“We desire less noise, less emissions and as little upset to the local flora and fauna as possible” – Tongabezi

Travel offers us boundless opportunities to encounter diverse natural ecosystems, and through this – many people become increasingly aware of the human impact on the planet. Fortunately, many stakeholders in Africa’s travel and tourism industry are instilling eco-friendly practices for the benefit of future generations, both human and animal. Safari camps and lodges are translating this into sustainable tourism initiatives, implemented at ground-level within the establishment itself, and their surrounding communities.

Tongabezi – which includes its sister lodge Sindabezi Island – is one of the establishments in Zambia’s luxury tourism industry that are actively committed to going green. For sustainability – our environmental strategy is divided into six principles that guide our operations.

Together with the local Tutajane school and village, these lodges make a welcome contribution to nature conservation efforts in Zambia.


  1. SEE

At Sindabezi Island, non-renewable sources of electricity have been ditched in favour of solar- and gas-power generation. Paraffin lamps are then used as back-ups to supplement any additional electricity needed.

Solar energy provides power to guests and staff on Sindabezi Island

  1. FEEL

The wood initially used to build the lodges was largely sourced from sustainable forests locally, while the wood for burning comes from farms and private estates in the local area and is made up entirely of collected deadwood.

The lodges have also implemented the Vivreau in-house bottling system in order to reduce plastic water bottles by about 20 000 annually, along with 2 000 tins.

Wood from local sustainable forests was used to build the lodges

  1. TASTE

Dining at the lodges means enjoying fresh, seasonal fare that is grown and harvested in Tongabezi’s own, vast gardens.

A rough list includes avocado, pineapple, tomato, strawberry, apple, lemon, mango, watermelon, green beans, butternut, pumpkin, spinach, zucchini, most herbs, okra, peppers, grapes, beetroot, pawpaw, sweet potato, and cherry tomatoes. Whatever is not grown here or in big enough quantities is then sourced locally.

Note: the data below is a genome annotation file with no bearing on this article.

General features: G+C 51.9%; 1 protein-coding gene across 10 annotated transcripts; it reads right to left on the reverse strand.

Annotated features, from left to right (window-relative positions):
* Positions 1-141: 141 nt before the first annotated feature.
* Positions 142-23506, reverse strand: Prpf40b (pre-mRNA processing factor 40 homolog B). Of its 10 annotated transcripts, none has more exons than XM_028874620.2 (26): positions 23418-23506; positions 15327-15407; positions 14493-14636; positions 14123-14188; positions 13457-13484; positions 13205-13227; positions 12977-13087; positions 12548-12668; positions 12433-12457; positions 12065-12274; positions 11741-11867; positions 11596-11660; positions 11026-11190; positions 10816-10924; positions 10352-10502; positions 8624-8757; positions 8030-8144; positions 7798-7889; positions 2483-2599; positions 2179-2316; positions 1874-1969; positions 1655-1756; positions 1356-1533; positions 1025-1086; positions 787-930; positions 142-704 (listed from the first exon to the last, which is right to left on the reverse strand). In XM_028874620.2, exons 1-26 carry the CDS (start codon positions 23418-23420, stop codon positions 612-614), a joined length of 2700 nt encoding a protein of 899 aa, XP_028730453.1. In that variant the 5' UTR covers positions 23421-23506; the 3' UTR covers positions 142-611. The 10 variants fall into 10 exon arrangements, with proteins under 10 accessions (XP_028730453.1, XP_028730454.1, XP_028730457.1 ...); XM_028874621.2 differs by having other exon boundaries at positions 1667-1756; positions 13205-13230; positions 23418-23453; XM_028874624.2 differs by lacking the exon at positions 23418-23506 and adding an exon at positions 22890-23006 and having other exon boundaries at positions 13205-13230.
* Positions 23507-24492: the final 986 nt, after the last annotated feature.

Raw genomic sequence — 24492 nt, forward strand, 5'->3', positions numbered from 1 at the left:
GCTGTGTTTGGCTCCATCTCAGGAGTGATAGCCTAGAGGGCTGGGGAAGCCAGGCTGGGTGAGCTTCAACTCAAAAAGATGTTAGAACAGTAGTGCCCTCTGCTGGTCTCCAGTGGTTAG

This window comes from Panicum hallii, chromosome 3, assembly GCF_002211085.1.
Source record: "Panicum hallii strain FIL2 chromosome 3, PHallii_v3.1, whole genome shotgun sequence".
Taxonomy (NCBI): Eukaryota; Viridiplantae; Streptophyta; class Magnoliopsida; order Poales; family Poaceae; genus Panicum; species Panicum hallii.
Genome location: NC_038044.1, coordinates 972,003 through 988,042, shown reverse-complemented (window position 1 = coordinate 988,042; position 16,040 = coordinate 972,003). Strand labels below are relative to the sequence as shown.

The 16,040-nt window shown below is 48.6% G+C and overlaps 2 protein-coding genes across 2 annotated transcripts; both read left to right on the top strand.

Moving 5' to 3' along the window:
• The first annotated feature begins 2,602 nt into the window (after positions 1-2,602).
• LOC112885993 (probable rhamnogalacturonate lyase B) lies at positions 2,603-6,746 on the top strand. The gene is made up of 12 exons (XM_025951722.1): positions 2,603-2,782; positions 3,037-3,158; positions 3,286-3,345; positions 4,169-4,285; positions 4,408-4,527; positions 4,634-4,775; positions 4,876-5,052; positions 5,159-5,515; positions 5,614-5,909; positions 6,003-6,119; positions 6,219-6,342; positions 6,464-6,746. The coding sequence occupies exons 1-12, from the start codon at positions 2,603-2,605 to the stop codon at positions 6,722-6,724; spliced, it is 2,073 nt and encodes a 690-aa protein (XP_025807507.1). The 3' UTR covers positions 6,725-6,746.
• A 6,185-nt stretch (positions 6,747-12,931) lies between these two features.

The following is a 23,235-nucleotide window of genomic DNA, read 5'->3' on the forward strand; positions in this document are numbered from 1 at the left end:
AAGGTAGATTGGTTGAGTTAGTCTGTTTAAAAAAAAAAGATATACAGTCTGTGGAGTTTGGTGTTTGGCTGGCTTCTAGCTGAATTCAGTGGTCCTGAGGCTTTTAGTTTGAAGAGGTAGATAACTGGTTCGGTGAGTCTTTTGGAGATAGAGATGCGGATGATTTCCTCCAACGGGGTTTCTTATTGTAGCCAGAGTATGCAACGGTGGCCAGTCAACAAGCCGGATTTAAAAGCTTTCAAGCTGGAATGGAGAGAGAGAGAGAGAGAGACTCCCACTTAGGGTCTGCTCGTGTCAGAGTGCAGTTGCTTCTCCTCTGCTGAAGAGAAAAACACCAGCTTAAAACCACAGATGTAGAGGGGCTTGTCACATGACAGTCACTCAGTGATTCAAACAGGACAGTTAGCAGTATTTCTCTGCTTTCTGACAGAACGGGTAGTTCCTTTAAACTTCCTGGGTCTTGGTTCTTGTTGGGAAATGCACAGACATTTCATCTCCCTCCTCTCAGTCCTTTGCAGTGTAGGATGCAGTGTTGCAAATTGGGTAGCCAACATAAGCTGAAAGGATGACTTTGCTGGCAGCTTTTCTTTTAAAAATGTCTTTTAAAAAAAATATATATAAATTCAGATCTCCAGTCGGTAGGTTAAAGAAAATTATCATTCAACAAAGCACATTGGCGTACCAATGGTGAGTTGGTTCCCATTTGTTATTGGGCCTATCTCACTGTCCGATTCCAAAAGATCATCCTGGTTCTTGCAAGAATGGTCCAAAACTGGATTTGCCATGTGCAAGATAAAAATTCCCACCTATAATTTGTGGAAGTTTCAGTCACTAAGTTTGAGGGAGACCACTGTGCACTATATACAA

The produce is fed and protected organically, which means no chemical nutrients or pesticides are used. When you eat at Tongabezi, you eat luxuriously but also healthily.

Vegetables are picked from the garden for the plate


Water conservation, particularly in Africa, is a key component of responsible tourism as it ensures the health and survival of the continent as a whole. That’s why the lodges have invested in a custom-made purification plant that recycles water to be used in plant irrigation and feeding wildlife in the Tongabezi dam.

There’s also no need to feel guilty about soap and shampoo contaminating water sources, as our toiletries and cleaning products are biodegradable and do minimal harm to the environment.

Guests can enjoy an eco-friendly open-air bath

  1. THINK

Our local bush school – The Tujatane Community School – is actively engaged in promoting environmentally-friendly practices amongst students, even by recycling uniforms, school books and educational supplies.

Another successful project is the Gardening Club, which is led by teachers and learners at the school, where learners are taught how to care for a basic garden and live in a more environmentally-friendly way. This has shown merit in inspiring the children to plant their own maize crops at home, and even make their own nshima!

At Tutajane School, learners are taught environmentally-friendly living


The lodges are committed to taking the progressive approach to energy generation even further by gradually rolling-out solar power to the school and the homes in Tutajane. There is also another project in the pipeline to support the local community in recycling their kitchen waste through composting.

Tongabezi and Sindabezi Island employ local guides and lodge staff, proactively upskilling and empowering them in their chosen areas of interest and skill. The lodges and communities together work to build sustainable tourism practices that conserve and protect Zambia’s beautiful natural resources and environment as a whole.

Tongabezi goes green for Zambia’s sustainable tourism industry

Interested in finding out more? Book a stay at Tongabezi to experience a proud front-runner in sustainable tourism in Zambia.


Words by Megan Lewis

Photography courtesy of Tongabezi Safari Lodge.